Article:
Friday, June 29, 2012

Database Transactions

A recent topic on the mailing lists asked about when it makes sense to use Commit with your database code.  The answer is "it depends'.  To go into more detail, you need to know a bit about transactions.

A transaction is a collection of changes to the database.  It can be a single change, such as an INSERT statement, or it can be many changes such as a combination of INSERT and UPDATE statements.

When changes are made within a transaction, they are not permanent (and not visible to others looking at the database) until you commit them.  In order to use transactions effectively, you have to understand how they work with the database engine you are using.  Some databases start a transaction for you automatically.  And some will also automatically commit for you after each change so you don't have to actually commit manually.

Generally, you do not want to commit after every database change as seen by the following Banking example.

Banking Example

You want to transfer $10 from a savings account to a checking account.

Here are the starting amounts:

Savings: $100
Checking: $50

If you remove $10 from savings and commit, you have a database that looks like this:

Savings: $90
Checking: $50

There is now $10 in limbo. The next step is to add the $10 to checking:

Savings: $90
Checking: $60

Having that $10 in limbo is a big gamble.  If your app crashes before it can do the last step, you end up with the $10 being lost and your database integrity compromised.

Transactions prevent this problem.  Look at the example again.

Here are the starting amounts:

Savings: $100
Checking: $50

You remove $10 from savings and you add $10 to checking and then you commit.  The database now looks like this:

Savings: $90
Checking: $60

The data was never permanently in the database in its intermediate form.  If something bad happened before you were able to commit then the database would have remained in its original state with $100 in savings and $50 in checking.

Transactions give you database integrity.  But there is another good reason to use them: performance.


If you commit after every database change, you force your database to do a lot of work behind the scenes to make the data permanently available.  This is not a big problem when dealing with small amounts of data, but it can really add up when dealing with lots of data.

For example, if you are importing thousands of rows of data into a specific table, committing after each row could cause your import to take several minutes because of all the overhead.  Switching to a transaction that only commits at the end (or even every 1000 rows) could result in a tremendous improvement.  I've seen times drop from several minutes down to several seconds when using a transaction in this manner.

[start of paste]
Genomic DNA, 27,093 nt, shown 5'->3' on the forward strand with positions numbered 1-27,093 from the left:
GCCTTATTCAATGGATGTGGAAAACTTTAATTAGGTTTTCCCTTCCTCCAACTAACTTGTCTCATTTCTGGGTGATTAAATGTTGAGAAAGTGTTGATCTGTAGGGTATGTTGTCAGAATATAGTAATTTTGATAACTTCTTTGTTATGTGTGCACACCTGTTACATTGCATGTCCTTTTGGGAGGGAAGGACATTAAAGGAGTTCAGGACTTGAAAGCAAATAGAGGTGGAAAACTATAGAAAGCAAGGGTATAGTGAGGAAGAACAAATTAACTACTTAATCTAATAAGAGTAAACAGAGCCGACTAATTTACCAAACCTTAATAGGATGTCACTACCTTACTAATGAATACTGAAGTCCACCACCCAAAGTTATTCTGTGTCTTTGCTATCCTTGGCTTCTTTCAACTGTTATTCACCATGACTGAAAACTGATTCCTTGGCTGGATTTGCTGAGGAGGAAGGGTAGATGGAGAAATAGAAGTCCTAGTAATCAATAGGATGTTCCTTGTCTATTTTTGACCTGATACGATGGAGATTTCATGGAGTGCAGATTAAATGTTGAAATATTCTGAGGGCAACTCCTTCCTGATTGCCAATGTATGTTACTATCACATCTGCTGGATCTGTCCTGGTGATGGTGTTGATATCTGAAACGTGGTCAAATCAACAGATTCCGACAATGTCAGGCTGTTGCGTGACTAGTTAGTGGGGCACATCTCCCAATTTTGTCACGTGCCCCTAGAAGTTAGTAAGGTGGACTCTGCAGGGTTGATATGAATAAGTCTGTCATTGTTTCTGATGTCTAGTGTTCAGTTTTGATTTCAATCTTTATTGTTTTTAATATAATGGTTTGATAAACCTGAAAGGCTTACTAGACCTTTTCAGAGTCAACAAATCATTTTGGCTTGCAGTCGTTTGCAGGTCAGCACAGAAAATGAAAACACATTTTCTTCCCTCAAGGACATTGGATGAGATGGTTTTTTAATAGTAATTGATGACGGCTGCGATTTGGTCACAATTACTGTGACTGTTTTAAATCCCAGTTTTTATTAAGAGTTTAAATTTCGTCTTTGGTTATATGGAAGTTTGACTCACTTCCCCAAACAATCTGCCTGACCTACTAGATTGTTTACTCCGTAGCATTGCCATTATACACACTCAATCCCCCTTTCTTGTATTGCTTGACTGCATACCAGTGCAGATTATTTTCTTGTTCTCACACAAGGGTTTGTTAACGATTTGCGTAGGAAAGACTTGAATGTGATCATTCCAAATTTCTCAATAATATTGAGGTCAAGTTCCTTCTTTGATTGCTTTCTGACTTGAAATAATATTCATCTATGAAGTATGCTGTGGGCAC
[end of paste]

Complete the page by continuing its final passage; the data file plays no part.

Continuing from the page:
Transactions give you better performance.

Using Transactions

So now you know that transactions are often the way to go, but how do you use them? Unfortunately, that varies depending on the database engine.

With SQLite (RealSQLDatabase), a transaction is started for you automatically when you issue your first SQL command that changes the database.  You can also explicitly specify a transaction using the "BEGIN TRANSACTION" command.  Other database engines have similar commands.

When you are finished with the transaction and want to make the changes permanent, you send the "COMMIT" command.  Or if you need to cancel the transaction, you send the "ROLLBACK" command.*

Realbasic code might look like this:

// Assuming there is a property called db that is 
// connected to a SQLite (RealSQLDatabase) database.

db.SQLExecute("UPDATE Savings SET Type = 'Withdrawal', Amount = -10 WHERE AccountNum = '123456';")

If db.Error Then
End If

db.SQLExecute("UPDATE Checking SET Type = 'Deposit', Amount = 10 WHERE AccountNum = '123456';")

If db.Error Then
End If


* If you have AutoCommit = True then SQLite issues a commit after each command that changes the database.  As discussed above, this is usually bad for both data integrity and performance.  Don't do it.

Thursday, June 14, 2012

Pricing Changes

Updated 2012-11-13: Updated info based on schedule change described here
Update: Added info about license period, OS platforms and SQLite.
With the pricing changes announced at Real World, we've been getting a lot of questions from folks as to how this will affect them. Here are some clarifications: Starting with Real Studio 2013 Release 1, the IDE itself will be free to use for developing, testing and debugging on any platform. To be able to create stand-alone builds of your apps (deploy), you buy a license. These are the available licenses and prices:

New Real Studio Pricing
License New Purchase Renewal
Desktop Deployment $300 $150
Web Deployment $400 $200
Console Deployment $100 $50
DB Servers $300 $150
Note: You can build for OS X, Windows and Linux for any license type. SQLite usage (RealSQLDatabase) does not require a DB Server license.

A new purchase or renewal gives you access to all updates for the next 12 months. As usual, you can continue to use versions that were released during your license period even after your license has expired.

Speaking of licenses, anyone who has or had a modern Real Studio license (2005 - present) will have their license automatically converted as follows:

Personal => Desktop
Professional => Desktop + Console + DB
Web => Web + DB
Enterprise => Desktop + Web + Console + DB